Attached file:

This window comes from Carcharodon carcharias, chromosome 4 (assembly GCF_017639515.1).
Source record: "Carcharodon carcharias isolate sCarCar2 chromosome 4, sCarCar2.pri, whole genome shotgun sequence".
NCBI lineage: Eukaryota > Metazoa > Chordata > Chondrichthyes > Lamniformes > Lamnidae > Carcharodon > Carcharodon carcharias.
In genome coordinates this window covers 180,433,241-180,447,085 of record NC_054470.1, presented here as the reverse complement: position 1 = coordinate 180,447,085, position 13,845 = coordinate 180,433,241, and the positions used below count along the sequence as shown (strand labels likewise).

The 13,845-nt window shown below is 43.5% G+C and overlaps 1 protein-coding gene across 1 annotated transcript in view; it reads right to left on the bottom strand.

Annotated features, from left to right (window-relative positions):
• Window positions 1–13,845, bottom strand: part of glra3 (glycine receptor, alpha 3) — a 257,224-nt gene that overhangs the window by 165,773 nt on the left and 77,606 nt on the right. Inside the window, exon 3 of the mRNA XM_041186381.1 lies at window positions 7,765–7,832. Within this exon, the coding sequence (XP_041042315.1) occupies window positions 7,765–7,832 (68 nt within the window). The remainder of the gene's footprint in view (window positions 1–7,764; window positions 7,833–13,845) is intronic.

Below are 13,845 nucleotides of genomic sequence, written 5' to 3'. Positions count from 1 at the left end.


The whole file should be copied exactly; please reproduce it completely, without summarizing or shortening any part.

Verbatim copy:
This window comes from Carcharodon carcharias, chromosome 4 (assembly GCF_017639515.1).
Source record: "Carcharodon carcharias isolate sCarCar2 chromosome 4, sCarCar2.pri, whole genome shotgun sequence".
NCBI lineage: Eukaryota > Metazoa > Chordata > Chondrichthyes > Lamniformes > Lamnidae > Carcharodon > Carcharodon carcharias.
In genome coordinates this window covers 180,433,241-180,447,085 of record NC_054470.1, presented here as the reverse complement: position 1 = coordinate 180,447,085, position 13,845 = coordinate 180,433,241, and the positions used below count along the sequence as shown (strand labels likewise).

The 13,845-nt window shown below is 43.5% G+C and overlaps 1 protein-coding gene across 1 annotated transcript in view; it reads right to left on the bottom strand.

Annotated features, from left to right (window-relative positions):
• Window positions 1–13,845, bottom strand: part of glra3 (glycine receptor, alpha 3) — a 257,224-nt gene that overhangs the window by 165,773 nt on the left and 77,606 nt on the right. Inside the window, exon 3 of the mRNA XM_041186381.1 lies at window positions 7,765–7,832. Within this exon, the coding sequence (XP_041042315.1) occupies window positions 7,765–7,832 (68 nt within the window). The remainder of the gene's footprint in view (window positions 1–7,764; window positions 7,833–13,845) is intronic.

Below are 13,845 nucleotides of genomic sequence, written 5' to 3'. Positions count from 1 at the left end.